The 2021 Platform for Advanced Scientific Computing (PASC) Conference, co-sponsored by the Association for Computing Machinery (ACM) and the Swiss National Supercomputing Centre (CSCS), will be held on July 5-8, 2021, as a virtual event. The PASC Conference series is an international and interdisciplinary platform for the exchange of knowledge in scientific computing and computational science with a strong focus on methods, tools, algorithms, application challenges, and novel techniques and usage of high performance computing (HPC). BIDS Faculty Affiliate Rachel Slaybaugh will co-chair this year's engineering section.
— Submissions due December 13, 2020
— Expression of Interest (EOI) due November 22, 2020
— Full submissions (if invited after EOI notification): due January 17, 2021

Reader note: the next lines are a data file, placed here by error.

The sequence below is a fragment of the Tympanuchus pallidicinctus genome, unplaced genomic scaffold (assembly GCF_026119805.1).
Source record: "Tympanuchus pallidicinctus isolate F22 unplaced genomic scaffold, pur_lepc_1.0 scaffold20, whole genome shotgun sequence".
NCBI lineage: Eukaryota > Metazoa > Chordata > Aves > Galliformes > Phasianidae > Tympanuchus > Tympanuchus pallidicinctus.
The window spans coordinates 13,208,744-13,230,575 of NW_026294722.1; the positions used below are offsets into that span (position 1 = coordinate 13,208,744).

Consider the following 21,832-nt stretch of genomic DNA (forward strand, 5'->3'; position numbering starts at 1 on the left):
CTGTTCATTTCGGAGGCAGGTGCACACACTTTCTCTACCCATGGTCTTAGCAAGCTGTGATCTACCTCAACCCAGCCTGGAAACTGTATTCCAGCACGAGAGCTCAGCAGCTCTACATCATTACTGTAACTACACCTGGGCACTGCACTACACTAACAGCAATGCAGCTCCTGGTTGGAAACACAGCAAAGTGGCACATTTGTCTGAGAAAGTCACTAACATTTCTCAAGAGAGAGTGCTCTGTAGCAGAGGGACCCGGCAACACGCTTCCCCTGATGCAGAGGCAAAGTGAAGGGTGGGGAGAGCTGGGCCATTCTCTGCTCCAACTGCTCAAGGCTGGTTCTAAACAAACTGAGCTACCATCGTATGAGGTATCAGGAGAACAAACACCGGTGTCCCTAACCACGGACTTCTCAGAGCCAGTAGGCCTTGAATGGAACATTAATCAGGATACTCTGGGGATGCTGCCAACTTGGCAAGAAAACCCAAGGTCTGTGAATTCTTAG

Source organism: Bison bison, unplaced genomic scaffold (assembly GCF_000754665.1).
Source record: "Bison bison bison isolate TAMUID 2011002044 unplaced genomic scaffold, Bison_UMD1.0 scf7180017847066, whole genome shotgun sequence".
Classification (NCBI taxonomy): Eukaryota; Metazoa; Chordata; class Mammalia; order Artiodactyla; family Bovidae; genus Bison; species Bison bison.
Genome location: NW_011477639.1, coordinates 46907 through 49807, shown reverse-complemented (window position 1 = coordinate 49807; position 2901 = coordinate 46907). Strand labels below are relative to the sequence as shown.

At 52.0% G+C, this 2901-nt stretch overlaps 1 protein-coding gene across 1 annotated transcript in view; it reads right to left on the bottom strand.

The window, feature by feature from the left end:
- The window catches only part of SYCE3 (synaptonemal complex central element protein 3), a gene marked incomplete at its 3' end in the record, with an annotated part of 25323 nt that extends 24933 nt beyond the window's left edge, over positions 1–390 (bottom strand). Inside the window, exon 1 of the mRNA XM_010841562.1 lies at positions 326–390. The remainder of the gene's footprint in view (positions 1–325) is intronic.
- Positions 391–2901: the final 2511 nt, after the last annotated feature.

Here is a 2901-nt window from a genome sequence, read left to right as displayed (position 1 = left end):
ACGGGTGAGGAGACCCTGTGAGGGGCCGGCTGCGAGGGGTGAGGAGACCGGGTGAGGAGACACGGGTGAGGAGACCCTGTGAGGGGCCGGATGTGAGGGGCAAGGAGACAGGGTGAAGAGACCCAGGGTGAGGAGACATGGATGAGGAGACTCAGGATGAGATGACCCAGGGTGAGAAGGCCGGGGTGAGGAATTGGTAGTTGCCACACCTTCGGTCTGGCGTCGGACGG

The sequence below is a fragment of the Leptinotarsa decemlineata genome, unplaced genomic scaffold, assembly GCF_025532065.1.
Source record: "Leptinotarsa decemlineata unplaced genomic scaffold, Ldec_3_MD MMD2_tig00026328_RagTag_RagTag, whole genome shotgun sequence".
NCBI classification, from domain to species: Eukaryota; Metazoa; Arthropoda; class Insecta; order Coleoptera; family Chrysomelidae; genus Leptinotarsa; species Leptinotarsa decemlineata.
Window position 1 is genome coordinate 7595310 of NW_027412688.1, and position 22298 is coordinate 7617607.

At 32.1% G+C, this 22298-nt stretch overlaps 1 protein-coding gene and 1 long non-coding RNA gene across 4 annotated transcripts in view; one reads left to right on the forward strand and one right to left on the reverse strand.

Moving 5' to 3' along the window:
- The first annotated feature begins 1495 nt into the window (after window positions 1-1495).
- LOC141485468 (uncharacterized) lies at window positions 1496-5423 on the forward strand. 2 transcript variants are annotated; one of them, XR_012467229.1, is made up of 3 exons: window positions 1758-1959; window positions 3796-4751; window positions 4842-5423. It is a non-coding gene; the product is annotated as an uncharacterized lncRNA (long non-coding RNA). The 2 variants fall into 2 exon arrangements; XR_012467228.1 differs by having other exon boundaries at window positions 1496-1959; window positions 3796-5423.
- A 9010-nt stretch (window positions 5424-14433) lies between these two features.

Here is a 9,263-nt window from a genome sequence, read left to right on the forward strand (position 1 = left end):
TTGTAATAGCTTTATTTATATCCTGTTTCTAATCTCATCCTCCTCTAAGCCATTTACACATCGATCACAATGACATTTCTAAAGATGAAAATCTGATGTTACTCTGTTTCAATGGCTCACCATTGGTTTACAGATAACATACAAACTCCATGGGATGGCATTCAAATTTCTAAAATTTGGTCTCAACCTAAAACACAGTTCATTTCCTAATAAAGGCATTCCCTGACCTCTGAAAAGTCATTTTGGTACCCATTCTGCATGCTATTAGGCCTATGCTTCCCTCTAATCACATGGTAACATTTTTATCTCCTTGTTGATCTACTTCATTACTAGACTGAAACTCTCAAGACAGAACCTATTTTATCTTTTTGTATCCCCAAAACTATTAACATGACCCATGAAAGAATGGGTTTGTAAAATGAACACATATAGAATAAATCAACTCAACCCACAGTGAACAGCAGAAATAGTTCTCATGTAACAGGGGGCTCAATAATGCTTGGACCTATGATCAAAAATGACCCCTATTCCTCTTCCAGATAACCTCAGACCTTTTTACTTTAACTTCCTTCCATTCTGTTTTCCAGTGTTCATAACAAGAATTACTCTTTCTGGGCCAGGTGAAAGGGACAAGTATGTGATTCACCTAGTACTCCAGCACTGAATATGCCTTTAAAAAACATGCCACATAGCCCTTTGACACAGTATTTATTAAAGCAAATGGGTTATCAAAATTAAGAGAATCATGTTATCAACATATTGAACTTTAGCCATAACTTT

- Chemistry and Materials
- Life Sciences (incl. but not limited to biophysics, genomics, bioinformatics, systems biology, neuroscience and computational biology, …)
- Physics (incl. but not limited to astrophysics, cosmology, plasma modelling, QCD, …)
- Climate and Weather
- Solid Earth Dynamics
- Engineering (incl. but not limited to CFD, computational mechanics, computational engineering materials, turbulent flow, …)
- Computer Science and Applied Mathematics
- Emerging Application Domains (incl. but not limited to social sciences, finance, …)
Rachel Slaybaugh is an Assistant Professor of Nuclear Engineering at the University of California, Berkeley. Slaybaugh researches computational methods applied to nuclear reactors, nuclear non-proliferation and security, and shielding. She recently served as a Program Director at the Advanced Research Projects Agency-Energy (ARPA-E) and has served on the Nuclear Energy Advisory Committee (NEAC). She is the founding Board Chair for Good Energy Collective, and a Senior Fellow at the Breakthrough Institute. Prof. Slaybaugh is developing programs to train and inspire the next generation to innovate in clean energy, including the Nuclear Innovation Bootcamp, and also focuses on improving transparency and reproducibility in computational science and scientific publication.